BRUSSELS (IPS/GIN) – A new report commissioned by the French government is expected to fault the European Commission for pushing trade agreements with African and Caribbean countries that ignore social and economic development needs.

In the report by Christiane Taubira of the French national assembly, she recommends that the mandate given to the 27-member European Commission to negotiate economic partnership agreements with African, Caribbean and Pacific countries be amended.

Presented to Nicolas Sarkozy, the French president, in mid-June but not yet published, Ms. Taubira’s 191-page report contains strong criticisms of efforts made by the commission to persuade African countries to scrap most of the taxes they levy on imports from Europe.


Noting that many African, Caribbean and Pacific countries depend on customs duties for almost 40 percent of their revenues, she argues that the agreements could render many of the national institutions in Africa “powerless.”

And while the commission has presented the economic partnership agreements as an opportunity for Africa to increase its exports to Europe, Ms. Taubira complains that the high food safety standards applying in the EU “constitute more effective obstacles than tariffs” for farmers and companies wishing to do business with the union.

Her report also suggests that the economic partnership agreements could fundamentally alter the political relationship between European countries and their former colonies.

Under the Cotonou agreement signed between the EU and the states in 2000, the EU undertakes to help lift the states out of poverty. Ms. Taubira said, however, that the EU should now state if it has decided to “abandon development as if it was a dangerous mirage and invite the ACP countries to throw themselves into the big bazaar of free trade.”

Ms. Taubira’s report was commissioned by France in April in preparation for its six-month stint chairing meetings of the EU’s governments, which began on July 1. It follows concerns raised in private by French diplomats to the European Commission over recent months.

Although the commission has been arguing that at least 80 percent of tariffs imposed by African, Caribbean and Pacific countries on European goods should be scrapped, the French officials have recommended that the extent of trade liberalization sought should be narrower in scope.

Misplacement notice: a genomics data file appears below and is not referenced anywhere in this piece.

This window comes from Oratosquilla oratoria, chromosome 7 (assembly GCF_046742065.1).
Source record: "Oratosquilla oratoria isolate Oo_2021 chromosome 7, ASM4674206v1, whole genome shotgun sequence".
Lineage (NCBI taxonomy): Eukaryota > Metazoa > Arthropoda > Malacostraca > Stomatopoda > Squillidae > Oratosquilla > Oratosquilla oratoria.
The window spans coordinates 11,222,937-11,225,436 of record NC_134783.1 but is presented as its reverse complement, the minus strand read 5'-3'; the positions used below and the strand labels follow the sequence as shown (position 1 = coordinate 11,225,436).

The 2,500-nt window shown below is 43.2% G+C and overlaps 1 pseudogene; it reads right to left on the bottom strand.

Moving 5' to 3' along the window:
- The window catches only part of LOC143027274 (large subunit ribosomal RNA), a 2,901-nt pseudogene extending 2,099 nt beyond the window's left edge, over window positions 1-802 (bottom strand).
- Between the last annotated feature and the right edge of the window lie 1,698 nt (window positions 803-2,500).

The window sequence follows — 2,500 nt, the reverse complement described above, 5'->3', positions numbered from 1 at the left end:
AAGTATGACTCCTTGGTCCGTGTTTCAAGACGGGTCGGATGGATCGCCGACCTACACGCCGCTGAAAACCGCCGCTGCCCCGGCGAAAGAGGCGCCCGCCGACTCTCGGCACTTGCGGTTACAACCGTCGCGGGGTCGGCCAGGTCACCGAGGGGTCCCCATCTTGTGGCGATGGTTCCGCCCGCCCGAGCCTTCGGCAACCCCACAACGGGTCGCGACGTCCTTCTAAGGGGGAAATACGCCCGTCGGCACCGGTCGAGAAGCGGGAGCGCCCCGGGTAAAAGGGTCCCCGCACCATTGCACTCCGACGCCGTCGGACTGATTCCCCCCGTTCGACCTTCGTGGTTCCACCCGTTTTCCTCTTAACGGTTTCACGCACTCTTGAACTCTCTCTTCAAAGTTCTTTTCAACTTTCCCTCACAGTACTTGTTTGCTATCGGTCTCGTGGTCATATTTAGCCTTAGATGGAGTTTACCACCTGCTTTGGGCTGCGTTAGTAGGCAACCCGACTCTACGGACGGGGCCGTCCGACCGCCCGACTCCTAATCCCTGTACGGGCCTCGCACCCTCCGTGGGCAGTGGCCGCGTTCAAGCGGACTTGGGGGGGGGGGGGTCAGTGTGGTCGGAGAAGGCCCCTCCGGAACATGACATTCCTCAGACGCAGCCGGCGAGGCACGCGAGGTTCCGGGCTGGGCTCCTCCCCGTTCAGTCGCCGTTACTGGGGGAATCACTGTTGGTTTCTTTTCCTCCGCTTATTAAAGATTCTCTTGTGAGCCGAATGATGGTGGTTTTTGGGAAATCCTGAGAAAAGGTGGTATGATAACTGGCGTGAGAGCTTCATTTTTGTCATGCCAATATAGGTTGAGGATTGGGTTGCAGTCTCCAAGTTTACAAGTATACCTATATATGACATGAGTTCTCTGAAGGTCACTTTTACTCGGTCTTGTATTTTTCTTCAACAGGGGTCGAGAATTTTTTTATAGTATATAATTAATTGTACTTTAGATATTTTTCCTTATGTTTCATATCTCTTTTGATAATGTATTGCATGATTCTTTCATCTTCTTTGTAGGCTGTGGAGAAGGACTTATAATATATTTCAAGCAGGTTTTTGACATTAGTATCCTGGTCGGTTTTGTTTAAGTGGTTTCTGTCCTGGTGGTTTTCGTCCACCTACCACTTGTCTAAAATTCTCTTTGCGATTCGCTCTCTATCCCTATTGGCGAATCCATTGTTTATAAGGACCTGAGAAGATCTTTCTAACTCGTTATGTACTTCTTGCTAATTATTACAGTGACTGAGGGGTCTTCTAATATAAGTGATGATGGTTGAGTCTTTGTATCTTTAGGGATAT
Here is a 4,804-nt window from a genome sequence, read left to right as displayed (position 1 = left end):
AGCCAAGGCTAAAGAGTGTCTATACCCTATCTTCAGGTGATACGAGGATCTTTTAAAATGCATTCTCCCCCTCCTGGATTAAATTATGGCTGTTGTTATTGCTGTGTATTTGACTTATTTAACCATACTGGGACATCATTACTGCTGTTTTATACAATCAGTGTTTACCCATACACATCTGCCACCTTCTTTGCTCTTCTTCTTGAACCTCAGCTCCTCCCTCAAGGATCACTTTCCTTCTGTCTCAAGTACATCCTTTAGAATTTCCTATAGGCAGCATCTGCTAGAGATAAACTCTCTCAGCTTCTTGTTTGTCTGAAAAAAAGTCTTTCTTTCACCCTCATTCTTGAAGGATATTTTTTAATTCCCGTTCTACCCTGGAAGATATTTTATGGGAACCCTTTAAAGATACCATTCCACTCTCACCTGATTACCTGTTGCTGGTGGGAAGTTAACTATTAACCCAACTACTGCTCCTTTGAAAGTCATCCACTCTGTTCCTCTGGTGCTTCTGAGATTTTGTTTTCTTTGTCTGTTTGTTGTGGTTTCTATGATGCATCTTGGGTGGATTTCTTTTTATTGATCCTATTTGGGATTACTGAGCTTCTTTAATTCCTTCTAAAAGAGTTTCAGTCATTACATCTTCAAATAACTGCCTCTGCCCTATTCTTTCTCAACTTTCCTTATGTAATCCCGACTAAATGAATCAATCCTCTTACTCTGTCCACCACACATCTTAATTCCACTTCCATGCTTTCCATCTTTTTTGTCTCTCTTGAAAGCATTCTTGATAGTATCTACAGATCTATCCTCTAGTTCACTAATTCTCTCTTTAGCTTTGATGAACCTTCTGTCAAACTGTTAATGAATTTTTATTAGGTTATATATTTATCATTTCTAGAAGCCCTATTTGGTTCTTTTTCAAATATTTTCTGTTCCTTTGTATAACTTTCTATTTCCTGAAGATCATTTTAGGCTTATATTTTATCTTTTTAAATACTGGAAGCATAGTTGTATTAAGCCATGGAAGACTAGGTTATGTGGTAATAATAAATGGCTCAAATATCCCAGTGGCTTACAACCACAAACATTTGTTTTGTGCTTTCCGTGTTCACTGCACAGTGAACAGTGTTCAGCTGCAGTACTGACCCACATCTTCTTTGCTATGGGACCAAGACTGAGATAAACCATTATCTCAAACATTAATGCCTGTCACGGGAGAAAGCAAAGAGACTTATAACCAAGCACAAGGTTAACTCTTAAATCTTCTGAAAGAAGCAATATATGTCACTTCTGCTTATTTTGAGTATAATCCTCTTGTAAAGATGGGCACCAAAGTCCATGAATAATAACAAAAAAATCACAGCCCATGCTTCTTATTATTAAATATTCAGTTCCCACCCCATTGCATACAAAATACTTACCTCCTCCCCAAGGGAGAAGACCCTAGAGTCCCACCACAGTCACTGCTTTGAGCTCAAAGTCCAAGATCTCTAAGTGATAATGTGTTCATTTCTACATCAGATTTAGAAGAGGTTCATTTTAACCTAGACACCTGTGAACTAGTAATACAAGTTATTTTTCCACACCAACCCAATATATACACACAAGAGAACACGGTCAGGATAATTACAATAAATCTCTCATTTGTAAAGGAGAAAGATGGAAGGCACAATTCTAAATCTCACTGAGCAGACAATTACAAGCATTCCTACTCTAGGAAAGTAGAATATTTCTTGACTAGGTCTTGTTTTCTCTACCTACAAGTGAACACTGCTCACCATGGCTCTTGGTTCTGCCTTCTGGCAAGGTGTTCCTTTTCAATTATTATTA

Thirty-five of nearly 80 countries involved in the trade negotiations signed agreements before an end-of-2007 deadline set by the commission. Yet most of these accords were described as “interim” because they relate to trade in goods rather than a range of “new issues” under discussion.

As a result, it was decided that the EPA talks should continue into this year, with EU officials conceding there is a strong likelihood they will take place in 2009 as well.

Other recommendations made by Ms. Taubira include that the EU recognizes the right of poor countries to feed themselves by allowing them to exclude agricultural goods from trade liberalization.

She urges, too, that development aid offered by the EU should not be made conditional on the signature of economic partnership agreements. The “new issues” of investment, competition policy and public procurement should be removed from the agenda. Many countries had opposed the inclusion of those issues, yet the EU was adamant that they should be covered.

Oxfam, the anti-poverty non-governmental organization, welcomed the report.

Jean-Denis Crola, of Oxfam’s Paris office, said that the European Commission had used “immoderate pressure” in the negotiations by threatening to cut aid to countries and increase taxes on their exports to Europe if they did not sign the agreements.

Related links:

Caribbean survival through unity and federation (FCN, 04-13-2007)

The impoverishment of Black Africa (FCN, 12-08-2003)

The IMF enslavement of Black Africa (FCN, 11-24-2003)

The IMF Moves Against West Africa’s Monetary Union (BlackElectorate.com)